The withdrawal of the 5 cents and 10 cents was a bad decision. These values can be used to top-up a heavier shipment or a foreign destination. They are recreated in 1856 with new portraits. The 10 cents becomes green. The new Jefferson 5 cents keeps the red brown color of the old Franklin emission.
600,000 Jefferson are printed in 1856, probably in a single run as their color is very homogeneous. This non-perforated variant is very rare. In terms of unused blocks, only two blocks of four survived. One of them was deposited in a university with an inalienable clause. The other remains the only unused block in private hands. It is estimated $ 200K for sale by Robert A. Siegel in New York on October 3, lot 35. It is graduated Very Fine and has kept its original gum.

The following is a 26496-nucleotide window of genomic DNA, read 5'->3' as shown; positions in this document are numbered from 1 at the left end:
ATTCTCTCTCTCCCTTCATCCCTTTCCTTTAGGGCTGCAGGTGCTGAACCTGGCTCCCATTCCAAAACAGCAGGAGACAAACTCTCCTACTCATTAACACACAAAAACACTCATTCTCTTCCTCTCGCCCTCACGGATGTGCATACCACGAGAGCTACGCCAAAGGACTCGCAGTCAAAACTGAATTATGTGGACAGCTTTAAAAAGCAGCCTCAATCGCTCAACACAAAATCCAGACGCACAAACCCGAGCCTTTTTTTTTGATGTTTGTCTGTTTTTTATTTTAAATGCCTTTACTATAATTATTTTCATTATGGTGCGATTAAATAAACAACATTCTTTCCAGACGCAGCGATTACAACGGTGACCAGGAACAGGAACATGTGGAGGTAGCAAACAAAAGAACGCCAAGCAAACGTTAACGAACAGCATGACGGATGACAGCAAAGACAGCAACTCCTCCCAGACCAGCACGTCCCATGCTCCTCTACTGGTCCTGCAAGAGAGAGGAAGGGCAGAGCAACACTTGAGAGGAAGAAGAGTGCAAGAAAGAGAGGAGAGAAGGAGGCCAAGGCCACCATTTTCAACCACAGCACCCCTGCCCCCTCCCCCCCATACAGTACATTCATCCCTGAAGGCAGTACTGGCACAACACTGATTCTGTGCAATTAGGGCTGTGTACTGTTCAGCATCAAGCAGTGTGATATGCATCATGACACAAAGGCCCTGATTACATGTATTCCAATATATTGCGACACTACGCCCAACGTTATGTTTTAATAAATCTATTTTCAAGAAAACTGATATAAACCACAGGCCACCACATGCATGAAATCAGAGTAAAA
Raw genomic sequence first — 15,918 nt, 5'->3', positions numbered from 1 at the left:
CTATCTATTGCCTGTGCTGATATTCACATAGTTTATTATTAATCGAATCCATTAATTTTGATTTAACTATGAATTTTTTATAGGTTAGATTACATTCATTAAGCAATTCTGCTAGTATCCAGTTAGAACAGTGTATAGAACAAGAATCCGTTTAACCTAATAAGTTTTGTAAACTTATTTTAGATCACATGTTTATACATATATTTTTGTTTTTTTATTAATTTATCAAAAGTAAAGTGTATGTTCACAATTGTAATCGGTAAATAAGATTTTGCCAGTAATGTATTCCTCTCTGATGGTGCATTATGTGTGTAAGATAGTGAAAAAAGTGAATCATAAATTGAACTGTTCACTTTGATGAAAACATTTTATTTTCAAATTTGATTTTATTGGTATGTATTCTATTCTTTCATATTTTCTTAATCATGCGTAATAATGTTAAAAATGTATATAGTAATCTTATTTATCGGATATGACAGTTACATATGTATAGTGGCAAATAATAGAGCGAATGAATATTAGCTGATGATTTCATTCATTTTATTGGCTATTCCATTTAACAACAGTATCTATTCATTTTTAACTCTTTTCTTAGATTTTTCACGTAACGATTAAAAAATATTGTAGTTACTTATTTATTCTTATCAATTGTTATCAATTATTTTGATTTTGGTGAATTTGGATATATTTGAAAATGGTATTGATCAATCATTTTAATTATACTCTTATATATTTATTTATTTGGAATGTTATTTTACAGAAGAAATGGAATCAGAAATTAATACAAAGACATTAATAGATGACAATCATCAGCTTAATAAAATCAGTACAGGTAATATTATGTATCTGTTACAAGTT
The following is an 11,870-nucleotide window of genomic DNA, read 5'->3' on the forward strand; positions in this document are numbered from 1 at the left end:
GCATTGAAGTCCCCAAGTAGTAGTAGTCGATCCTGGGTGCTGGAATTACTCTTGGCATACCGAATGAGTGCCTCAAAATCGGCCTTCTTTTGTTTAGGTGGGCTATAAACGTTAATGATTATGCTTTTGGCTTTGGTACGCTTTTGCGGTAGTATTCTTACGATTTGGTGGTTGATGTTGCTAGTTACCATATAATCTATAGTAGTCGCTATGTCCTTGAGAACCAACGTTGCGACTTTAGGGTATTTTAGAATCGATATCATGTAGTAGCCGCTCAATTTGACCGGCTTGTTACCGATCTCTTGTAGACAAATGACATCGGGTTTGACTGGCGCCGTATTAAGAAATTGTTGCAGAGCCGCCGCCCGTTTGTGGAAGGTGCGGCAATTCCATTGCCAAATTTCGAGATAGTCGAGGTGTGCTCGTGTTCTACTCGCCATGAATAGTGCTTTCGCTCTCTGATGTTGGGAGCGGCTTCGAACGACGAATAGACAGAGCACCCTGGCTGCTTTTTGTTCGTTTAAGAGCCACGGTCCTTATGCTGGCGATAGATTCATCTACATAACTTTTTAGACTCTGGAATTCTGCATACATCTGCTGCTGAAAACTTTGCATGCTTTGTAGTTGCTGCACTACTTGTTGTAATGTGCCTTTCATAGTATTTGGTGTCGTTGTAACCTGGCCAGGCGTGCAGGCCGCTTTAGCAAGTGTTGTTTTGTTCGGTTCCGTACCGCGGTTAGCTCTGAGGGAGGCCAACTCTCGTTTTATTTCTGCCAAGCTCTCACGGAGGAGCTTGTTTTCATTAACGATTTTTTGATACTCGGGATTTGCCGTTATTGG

Perforations appear and become mandatory in 1857. The 5 cents remains a rarely used value and the remaining large stocks of red brown sheets from the previous year are punched at this stage. A new printing becomes necessary in 1858. The preparation of the colors is slightly changed, with the vast majority of the sheets in Indian red and some in Brick red.
The rarity of the brick red Jefferson suggests that it had not been the subject of a separate run. It cannot be considered as an error but rather as an anomaly in the mixture of inks, early detected and corrected. The brick red sheets buried within the stacks appeared in circulation from seven months onward after the Indian red.
Only one unused brick red block survived, also consisting of four stamps. Graded Extremely Fine with its original gum, it was sold for $ 805K including premium by Siegel on January 27, 2009 over an estimate of $ 375K. It is estimated $ 400K for sale on October 3 by Siegel, lot 47.
Here is the link to the section dedicated to the Gross collection in the website of the auction house.
RESULTS including premium :
Unperforated : $ 307K
Perforated : $ 470K